About Solar Power for Artists

Solar Power for Artists (SPfA) is an education and research platform created by Alex Nathanson. The project encompasses an archive of creative applications of solar power, workshops, and a book, among other aspects.

About the Archive

The archive hopes to bridge the gap between educational resources and PV art and design projects by providing context for this type of work, provide project inspiration, and highlight some trends in the field. The archive includes over 150 projects created by more than 100 artists and designers that span 30 mediums.

The archive is only loosely curated. The main criteria for inclusion is that the solar panels are functional. This means that, for example, a used solar panel repurposed as a canvas for a painting would not be included and neither would speculative designs (though there are a few exceptions). The functionality of the panels can be hard to prove, so it may be more accurate to say projects do not get included if they are clearly only ornamental. The mediums found in the archive span just about everything possible; sound art, sculpture, installation, food, social practice, textiles, wearables, furniture design, architectural design, kinetic sculpture, printmaking, glass work, beadwork, and mosaics, and others. In addition to media types, there is a huge range of scales, technical specifications and conceptual underpinnings represented in the collection. The archive also includes exhibitions and design competitions devoted to solar power. In general, the goal of the archive is less about critiquing the quality of the work and more interested in mapping and understanding the diversity of approaches.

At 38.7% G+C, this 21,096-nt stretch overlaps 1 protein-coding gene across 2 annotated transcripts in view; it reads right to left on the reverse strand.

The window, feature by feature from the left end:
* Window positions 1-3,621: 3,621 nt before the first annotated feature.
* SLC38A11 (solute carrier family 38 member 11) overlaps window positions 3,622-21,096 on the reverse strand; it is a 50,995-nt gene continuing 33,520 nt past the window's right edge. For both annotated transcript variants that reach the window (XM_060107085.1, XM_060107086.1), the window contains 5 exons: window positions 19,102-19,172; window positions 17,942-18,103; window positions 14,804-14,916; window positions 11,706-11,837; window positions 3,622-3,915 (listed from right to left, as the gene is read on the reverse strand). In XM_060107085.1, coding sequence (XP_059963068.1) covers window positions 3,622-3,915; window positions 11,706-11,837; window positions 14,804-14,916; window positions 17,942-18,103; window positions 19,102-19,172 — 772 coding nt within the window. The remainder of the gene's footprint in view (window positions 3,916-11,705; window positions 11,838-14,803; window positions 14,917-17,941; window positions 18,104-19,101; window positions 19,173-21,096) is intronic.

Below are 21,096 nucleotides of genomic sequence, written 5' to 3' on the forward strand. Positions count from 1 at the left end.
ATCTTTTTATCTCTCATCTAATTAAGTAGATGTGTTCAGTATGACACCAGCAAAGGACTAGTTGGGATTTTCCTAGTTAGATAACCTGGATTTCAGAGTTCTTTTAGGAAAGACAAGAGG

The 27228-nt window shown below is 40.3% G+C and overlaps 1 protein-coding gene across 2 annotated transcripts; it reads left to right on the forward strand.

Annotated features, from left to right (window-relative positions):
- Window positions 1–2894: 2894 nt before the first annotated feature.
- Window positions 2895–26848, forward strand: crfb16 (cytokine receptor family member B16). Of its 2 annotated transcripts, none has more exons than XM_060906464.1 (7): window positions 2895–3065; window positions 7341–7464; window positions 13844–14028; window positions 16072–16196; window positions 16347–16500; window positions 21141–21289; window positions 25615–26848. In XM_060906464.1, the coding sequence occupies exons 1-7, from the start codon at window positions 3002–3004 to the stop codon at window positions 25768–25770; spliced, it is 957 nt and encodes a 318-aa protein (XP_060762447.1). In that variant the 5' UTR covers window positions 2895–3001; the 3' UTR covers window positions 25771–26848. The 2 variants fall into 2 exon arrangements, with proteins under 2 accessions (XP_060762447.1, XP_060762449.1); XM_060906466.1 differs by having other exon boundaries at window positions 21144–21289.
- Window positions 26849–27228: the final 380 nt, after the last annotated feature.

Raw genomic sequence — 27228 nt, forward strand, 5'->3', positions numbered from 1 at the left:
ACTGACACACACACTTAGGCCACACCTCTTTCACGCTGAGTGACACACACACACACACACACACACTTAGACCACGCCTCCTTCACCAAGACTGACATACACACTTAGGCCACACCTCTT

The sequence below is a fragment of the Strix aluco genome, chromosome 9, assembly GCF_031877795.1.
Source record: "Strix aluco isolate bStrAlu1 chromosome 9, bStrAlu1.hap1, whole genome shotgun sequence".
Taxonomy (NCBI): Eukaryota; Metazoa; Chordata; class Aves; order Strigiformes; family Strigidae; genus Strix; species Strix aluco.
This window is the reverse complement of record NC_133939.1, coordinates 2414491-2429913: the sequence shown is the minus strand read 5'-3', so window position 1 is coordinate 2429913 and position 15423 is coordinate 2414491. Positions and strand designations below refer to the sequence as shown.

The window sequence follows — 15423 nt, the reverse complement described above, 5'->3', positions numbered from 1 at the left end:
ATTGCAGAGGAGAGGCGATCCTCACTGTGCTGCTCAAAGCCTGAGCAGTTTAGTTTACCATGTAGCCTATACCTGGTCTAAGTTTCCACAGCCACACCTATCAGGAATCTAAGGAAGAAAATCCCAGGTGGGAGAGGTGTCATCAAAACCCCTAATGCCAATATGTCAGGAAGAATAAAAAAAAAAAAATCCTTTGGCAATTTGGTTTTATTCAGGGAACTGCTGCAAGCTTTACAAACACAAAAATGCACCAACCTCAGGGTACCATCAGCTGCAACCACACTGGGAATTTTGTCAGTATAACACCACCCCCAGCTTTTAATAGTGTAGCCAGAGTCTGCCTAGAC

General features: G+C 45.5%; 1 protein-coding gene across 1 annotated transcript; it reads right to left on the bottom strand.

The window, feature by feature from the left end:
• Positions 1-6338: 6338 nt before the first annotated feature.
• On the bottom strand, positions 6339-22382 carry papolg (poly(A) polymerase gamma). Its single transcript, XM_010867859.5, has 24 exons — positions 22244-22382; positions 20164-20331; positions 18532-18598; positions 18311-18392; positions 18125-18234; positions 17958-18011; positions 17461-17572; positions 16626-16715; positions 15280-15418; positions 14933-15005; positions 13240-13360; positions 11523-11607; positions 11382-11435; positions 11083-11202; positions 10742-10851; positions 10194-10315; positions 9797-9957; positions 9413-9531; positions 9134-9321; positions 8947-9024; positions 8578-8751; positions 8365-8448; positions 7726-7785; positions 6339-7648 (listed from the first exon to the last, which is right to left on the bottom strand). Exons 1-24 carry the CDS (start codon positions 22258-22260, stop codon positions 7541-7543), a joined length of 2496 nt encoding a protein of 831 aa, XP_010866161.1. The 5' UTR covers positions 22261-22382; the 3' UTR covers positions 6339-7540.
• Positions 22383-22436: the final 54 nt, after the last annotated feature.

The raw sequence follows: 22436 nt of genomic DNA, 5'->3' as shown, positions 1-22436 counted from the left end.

You can make a donation to support this project via our store.

If you want your work included in this archive, use this submission form.
For corrections, general comments, etc. please use this form.

If you are interested in collaborating, want to arrange workshops, lectures, project consulting, etc. please email alex@alexnathanson.com.


The success of this project is the result of a lot of conversations, feedback, user testing, general support and enthusiam from a whole bunch of people.

In particular, we'd like to thank all of the people who gave permission for the use of their images.

Additionally, everyone who agreed to be interviewed in the initial research stage of this project; Alvin Lucier, Lizzy Hurst, Marianne Fairbanks, Peter Blasser, Karen Alsen, Scott Smallwood, Daniel Fishkin, Camilla Padgitt-Coles, Jeff Feddersen, Allan Giddy, and Nicolas Collins; as well as a number of folks who provided important feedback in the early stages of the project's development, especially, Benedetta Piantella, Mark Skwarek, and John Heida.

Alex Nathanson

Alex Nathanson is a multimedia artist, engineer, curator, and educator whose work spans electronics, video, sound, and performance. He performs regularly with his multimedia project Fan Letters. His collaborators include Dylan Neely, Kid Millions, Carina Kaufman-Gutierrez, Kendall Williams and others. His artwork has been featured at the Museum of the Moving Image (New York, USA), Film Society of Lincoln Center, Anthology Film Archives (New York, USA), PS122 Gallery (New York, USA), Dome of Visions (Copenhagen, Denmark), and the Art Prospect Festival (St. Petersburg, Russia), among other venues. He was one of the long-term artists in residence at Flux Factory, in Queens, NY from 2012 to 2016. In 2017 he was awarded a residency at The Watermill Center to develop a full length opera, titled Autocomplete, in collaboration with Fan Letters. As an educator, he works with students as young as 7 to graduate students and working professionals, teaching skills related to sound, light, mechanics, and electronics through creative projects. He has a M.S. in Integrated Digital Media from NYU Tandon School of Engineering and is a certified NABCEP Photovoltaic Associate.

More of his work can be seen at www.alexnathanson.com

Land Acknowledgement

We acknowledge that we are on the traditional land of the Lenape People. While a land acknowledgement is not enough, it is an important social justice and decolonial practice that promotes idigenous visibility. Let this land acknowledgement be an opening for all of us to contemplate the ways in which climate change continues to exacerbate the violent legacies of colonialism and capitalism.

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